U.S. Navy aircraft carriers George H.W. Bush and Gerald R. Ford are teaming up with three other allied aircraft carriers in U.S. 6th Fleet this month to bolster interoperability between NATO allies.

The goal is to evaluate NATO’s Deter and Defend concept in the Mediterranean and North Seas with the French Navy’s Charles De Gaulle, the Italian Navy’s ITS Cavour and the United Kingdom Royal Navy’s Queen Elizabeth. Standing NATO Maritime Groups 1 and 2 are overseeing the operations.

“NATO routinely demonstrates its cohesion, coordinating with multiple international maritime assets at once,” Royal Navy Vice Adm. Keith Blount, commander of NATO Allied Maritime Command, said in a statement Friday. “This opportunity demonstrates our ironclad commitment to the stability and security of the Euro-Atlantic Area and the strength of our collective capability.”

“Five carriers within our operating area presents a further opportunity to consolidate our approach to air defense, cross-domain cooperation and maritime-land integration,” Blount said.

The George H.W. Bush deployed from Norfolk, Virginia, in August to replace the carrier Harry S. Truman. The Bush Carrier Strike Group includes the guided-missile destroyers Nitze, Truxtun, Farragut and Delbert D. Black, the guided-missile cruiser Leyte Gulf, and Carrier Air Wing 7.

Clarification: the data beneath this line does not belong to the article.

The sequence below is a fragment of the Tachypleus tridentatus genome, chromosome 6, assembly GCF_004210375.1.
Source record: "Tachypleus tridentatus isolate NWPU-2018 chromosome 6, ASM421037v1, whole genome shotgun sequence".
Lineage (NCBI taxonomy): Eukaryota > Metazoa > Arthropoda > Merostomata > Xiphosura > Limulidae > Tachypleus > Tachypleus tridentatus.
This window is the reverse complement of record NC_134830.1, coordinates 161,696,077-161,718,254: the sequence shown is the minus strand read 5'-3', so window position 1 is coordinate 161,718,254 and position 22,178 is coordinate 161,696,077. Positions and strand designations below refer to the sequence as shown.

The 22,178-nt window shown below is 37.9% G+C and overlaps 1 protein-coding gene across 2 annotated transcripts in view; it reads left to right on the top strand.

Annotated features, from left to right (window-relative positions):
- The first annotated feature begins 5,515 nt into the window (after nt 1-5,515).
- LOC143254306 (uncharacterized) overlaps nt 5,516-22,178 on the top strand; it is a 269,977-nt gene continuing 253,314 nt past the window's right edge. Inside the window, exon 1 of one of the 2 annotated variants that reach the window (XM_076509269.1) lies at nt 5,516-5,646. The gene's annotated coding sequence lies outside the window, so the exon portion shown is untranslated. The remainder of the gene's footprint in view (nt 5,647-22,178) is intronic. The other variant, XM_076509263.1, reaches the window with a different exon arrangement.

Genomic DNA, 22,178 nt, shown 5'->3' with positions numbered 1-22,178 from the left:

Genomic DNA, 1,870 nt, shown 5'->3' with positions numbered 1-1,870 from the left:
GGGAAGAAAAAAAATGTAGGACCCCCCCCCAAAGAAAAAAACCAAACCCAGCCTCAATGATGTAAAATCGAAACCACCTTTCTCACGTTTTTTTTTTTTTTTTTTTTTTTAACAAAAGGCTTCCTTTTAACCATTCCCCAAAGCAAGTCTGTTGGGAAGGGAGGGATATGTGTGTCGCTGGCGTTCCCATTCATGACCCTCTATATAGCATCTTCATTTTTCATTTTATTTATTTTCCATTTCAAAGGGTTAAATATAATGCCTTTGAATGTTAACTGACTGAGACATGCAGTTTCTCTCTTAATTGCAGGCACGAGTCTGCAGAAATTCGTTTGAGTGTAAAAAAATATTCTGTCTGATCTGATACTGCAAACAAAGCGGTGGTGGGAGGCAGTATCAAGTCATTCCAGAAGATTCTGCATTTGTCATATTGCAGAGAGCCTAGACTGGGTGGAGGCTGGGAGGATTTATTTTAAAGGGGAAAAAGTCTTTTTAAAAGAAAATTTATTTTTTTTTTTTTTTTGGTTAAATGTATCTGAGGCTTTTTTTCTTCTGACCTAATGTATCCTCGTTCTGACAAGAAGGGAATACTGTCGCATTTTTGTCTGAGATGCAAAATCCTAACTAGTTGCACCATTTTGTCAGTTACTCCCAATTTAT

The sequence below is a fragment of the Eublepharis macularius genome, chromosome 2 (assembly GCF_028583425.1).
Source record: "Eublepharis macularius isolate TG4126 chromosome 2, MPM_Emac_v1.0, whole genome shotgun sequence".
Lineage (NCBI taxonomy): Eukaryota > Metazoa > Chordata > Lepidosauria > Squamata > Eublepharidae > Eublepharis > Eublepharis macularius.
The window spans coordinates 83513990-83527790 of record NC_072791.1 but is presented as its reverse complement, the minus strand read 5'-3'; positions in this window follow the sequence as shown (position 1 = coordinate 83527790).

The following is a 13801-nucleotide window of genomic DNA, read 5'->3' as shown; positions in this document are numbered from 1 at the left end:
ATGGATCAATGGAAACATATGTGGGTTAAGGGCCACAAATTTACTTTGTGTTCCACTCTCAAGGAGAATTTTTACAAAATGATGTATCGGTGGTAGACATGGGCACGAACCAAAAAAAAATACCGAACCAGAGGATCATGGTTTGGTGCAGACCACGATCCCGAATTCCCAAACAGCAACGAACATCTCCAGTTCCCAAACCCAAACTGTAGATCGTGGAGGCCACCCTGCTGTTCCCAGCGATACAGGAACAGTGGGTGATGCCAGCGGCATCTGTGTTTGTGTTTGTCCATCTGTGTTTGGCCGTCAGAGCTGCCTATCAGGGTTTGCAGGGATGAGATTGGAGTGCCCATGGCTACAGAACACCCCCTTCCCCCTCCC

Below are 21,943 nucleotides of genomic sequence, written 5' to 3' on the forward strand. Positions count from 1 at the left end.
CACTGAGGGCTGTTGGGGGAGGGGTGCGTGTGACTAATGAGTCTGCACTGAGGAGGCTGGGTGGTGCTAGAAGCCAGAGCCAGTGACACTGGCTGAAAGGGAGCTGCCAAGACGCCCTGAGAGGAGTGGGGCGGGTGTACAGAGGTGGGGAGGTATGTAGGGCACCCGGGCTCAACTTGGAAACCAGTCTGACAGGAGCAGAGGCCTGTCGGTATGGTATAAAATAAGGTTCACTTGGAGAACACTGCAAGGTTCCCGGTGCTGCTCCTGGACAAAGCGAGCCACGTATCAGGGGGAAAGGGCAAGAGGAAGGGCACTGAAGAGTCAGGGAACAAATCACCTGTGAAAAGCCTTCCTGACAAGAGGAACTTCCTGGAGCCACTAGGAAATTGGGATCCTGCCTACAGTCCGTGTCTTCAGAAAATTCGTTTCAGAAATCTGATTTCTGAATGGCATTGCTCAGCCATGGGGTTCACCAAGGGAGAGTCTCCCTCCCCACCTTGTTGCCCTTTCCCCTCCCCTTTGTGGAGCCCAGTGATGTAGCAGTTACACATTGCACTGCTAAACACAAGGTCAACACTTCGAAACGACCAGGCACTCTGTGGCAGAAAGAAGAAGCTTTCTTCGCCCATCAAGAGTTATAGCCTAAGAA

Meanwhile, the Ford departed Norfolk on Oct. 4 for a service-retained deployment. That means the strike group is operating under the authority of Chief of Naval Operations Adm. Mike Gilday, rather than a geographic combatant commander, which would be the norm during a global force management deployment.

This initial deployment will prepare the carrier for a longer, more routine deployment in 2023.

During this initial period underway, the Ford is working its way through eight phases that include air defense exercises, maritime domain awareness, long-range maritime strikes, distributed maritime operations, anti-submarine warfare exercises and naval integration.

It will carry out these missions with allies and Carrier Strike Group 12, which includes destroyers Ramage, McFaul and Thomas Hudner, the cruiser Normandy, the replenishment oiler Joshua Humphreys, the dry cargo ship Robert E. Peary and U.S. Coast Guard cutter Hamilton.

“We start with air defense exercises. We’ll be doing a war-at-sea maritime strike and operations; we’ll be doing distributed maritime operations where we extend the force to a bigger footprint,” Ford’s commanding officer Capt. Paul Lanzilotta told reporters in October. “And whether it’s our satellite communications, or the aircraft embarked on the ship that extend our line of sight, we’ll use all of that to maneuver the force. We’re going to practice all of it.

“It’s not good enough for the United States Navy to just operate, and operate the same way; we have to keep getting better,” Lanzilotta said. “So, I need to be able to provide objective, tangible things that our Navy can work on to do what we do better.”

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